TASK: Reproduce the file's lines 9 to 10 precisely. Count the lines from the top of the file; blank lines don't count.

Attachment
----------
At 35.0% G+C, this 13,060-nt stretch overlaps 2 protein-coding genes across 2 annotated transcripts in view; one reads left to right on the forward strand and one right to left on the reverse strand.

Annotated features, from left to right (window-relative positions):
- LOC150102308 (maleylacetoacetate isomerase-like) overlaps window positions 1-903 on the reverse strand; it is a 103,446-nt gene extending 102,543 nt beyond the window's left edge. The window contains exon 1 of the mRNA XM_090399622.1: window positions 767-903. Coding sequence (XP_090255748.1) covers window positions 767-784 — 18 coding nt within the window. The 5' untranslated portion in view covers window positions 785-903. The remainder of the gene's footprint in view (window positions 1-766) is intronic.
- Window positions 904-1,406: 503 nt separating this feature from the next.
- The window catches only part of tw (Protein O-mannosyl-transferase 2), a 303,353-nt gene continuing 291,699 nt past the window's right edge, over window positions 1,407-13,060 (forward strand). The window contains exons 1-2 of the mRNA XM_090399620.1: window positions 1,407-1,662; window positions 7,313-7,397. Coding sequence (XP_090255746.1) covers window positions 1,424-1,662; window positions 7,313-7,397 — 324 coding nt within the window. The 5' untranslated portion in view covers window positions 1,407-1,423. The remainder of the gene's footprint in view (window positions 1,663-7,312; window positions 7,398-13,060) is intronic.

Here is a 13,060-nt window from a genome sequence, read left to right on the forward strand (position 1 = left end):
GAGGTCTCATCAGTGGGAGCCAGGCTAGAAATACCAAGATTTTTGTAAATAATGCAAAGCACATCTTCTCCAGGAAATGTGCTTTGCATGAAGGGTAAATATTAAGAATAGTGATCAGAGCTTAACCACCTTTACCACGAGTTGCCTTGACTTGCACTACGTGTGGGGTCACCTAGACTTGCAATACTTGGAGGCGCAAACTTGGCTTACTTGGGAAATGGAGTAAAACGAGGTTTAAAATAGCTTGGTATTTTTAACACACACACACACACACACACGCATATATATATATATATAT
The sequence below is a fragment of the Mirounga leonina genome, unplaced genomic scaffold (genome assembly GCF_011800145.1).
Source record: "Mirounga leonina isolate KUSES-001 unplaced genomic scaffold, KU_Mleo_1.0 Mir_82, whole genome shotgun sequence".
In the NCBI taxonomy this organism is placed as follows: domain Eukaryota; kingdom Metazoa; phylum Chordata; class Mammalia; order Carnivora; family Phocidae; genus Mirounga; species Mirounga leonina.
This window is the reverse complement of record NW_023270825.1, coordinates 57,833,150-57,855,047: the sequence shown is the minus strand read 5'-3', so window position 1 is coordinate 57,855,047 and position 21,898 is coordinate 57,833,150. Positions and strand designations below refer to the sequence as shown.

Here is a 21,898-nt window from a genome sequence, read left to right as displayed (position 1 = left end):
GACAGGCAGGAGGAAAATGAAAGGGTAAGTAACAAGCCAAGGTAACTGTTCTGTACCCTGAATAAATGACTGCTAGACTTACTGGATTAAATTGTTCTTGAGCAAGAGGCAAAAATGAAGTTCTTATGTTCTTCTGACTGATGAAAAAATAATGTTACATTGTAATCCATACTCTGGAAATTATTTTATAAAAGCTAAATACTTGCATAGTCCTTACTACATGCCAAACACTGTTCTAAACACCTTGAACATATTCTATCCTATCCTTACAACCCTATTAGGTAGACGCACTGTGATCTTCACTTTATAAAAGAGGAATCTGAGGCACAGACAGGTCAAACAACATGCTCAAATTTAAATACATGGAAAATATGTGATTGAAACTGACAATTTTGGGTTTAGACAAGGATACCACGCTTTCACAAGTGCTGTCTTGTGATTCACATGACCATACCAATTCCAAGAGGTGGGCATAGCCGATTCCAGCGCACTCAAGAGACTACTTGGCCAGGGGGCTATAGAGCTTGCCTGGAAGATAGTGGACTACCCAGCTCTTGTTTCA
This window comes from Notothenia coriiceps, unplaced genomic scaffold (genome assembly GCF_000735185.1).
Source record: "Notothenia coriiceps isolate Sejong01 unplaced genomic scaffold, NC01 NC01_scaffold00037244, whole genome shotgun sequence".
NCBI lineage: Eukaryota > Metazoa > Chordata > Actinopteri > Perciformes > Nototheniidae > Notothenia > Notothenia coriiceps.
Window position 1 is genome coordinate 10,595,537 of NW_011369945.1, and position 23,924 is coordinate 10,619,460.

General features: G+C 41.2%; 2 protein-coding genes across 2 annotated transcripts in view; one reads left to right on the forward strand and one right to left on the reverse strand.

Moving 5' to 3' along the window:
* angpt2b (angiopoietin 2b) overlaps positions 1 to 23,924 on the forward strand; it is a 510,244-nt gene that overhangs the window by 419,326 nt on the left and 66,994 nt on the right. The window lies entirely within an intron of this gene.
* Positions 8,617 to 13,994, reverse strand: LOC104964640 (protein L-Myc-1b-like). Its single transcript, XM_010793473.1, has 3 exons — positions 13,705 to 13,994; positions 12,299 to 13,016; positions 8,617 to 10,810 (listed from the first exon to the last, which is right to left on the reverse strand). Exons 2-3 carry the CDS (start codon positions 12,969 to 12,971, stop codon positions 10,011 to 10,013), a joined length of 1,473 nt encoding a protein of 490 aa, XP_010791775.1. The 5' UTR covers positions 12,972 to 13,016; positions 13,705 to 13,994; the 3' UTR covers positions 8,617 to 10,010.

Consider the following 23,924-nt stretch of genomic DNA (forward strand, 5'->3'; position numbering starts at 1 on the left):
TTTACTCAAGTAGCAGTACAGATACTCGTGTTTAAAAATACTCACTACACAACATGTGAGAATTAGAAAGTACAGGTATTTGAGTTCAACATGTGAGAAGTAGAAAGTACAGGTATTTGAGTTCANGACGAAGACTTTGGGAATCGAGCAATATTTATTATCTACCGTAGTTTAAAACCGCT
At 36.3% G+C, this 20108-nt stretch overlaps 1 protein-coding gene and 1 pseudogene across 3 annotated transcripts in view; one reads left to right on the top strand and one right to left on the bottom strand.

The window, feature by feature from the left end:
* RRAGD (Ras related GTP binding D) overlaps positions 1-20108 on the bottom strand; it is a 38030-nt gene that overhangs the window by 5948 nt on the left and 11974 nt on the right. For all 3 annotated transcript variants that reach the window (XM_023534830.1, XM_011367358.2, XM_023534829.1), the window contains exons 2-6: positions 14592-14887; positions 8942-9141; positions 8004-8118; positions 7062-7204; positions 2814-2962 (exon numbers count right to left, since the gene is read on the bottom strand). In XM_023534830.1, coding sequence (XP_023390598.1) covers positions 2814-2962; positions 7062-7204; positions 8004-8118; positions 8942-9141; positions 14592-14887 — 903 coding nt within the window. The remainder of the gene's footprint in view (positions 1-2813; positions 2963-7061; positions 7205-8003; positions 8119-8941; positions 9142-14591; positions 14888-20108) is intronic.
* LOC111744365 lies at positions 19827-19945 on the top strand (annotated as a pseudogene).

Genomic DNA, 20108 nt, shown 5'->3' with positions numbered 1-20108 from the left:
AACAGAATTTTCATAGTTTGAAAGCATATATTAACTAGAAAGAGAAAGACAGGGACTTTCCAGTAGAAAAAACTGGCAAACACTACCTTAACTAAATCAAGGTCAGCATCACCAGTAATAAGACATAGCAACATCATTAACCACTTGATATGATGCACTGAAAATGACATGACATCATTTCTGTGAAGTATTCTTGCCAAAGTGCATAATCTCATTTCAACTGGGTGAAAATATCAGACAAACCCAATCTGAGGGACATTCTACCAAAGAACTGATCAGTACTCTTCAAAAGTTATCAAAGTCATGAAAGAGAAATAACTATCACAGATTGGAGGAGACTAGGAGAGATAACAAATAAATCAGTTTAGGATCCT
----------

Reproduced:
Source record: "Mirounga leonina isolate KUSES-001 unplaced genomic scaffold, KU_Mleo_1.0 Mir_82, whole genome shotgun sequence".
In the NCBI taxonomy this organism is placed as follows: domain Eukaryota; kingdom Metazoa; phylum Chordata; class Mammalia; order Carnivora; family Phocidae; genus Mirounga; species Mirounga leonina.